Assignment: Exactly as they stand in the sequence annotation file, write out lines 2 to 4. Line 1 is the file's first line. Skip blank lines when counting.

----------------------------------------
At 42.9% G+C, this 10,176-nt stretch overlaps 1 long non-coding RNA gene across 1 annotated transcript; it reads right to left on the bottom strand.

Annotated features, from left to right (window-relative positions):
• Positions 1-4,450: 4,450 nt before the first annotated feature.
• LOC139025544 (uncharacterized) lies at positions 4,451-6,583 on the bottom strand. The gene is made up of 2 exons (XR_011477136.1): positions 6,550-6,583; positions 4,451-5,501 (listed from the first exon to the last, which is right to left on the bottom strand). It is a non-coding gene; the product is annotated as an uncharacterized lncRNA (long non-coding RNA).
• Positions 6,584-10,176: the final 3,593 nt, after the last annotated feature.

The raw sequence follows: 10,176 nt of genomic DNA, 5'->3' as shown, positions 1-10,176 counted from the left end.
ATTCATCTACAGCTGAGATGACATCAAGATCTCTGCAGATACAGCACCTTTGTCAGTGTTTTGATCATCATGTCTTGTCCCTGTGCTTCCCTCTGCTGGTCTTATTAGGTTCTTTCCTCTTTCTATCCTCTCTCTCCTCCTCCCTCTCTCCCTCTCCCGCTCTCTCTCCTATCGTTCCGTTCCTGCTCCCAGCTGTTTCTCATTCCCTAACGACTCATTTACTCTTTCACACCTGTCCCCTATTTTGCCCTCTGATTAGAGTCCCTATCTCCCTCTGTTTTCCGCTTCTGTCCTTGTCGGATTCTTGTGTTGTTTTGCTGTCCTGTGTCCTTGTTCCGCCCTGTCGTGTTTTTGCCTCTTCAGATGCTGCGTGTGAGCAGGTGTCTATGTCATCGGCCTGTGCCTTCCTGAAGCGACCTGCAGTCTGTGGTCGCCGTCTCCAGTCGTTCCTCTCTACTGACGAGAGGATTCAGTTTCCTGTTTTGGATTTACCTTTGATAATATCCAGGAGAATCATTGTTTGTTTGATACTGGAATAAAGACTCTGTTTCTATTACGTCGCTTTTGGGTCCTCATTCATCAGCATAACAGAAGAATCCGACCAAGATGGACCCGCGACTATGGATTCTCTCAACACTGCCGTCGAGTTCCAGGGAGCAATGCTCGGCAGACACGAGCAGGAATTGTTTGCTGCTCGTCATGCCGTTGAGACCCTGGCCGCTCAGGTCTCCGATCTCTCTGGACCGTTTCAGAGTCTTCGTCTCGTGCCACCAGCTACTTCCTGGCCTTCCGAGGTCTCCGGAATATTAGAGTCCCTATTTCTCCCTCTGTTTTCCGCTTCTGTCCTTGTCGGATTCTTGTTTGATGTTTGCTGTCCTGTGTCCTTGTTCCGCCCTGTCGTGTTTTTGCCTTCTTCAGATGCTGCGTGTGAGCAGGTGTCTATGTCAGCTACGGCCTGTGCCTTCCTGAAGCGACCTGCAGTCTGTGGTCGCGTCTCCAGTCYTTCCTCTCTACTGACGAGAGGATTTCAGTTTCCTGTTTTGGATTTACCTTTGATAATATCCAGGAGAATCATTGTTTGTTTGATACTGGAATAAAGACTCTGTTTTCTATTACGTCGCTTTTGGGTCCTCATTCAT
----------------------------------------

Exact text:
Annotated features, from left to right (window-relative positions):
• Positions 1-4,450: 4,450 nt before the first annotated feature.
• LOC139025544 (uncharacterized) lies at positions 4,451-6,583 on the bottom strand. The gene is made up of 2 exons (XR_011477136.1): positions 6,550-6,583; positions 4,451-5,501 (listed from the first exon to the last, which is right to left on the bottom strand). It is a non-coding gene; the product is annotated as an uncharacterized lncRNA (long non-coding RNA).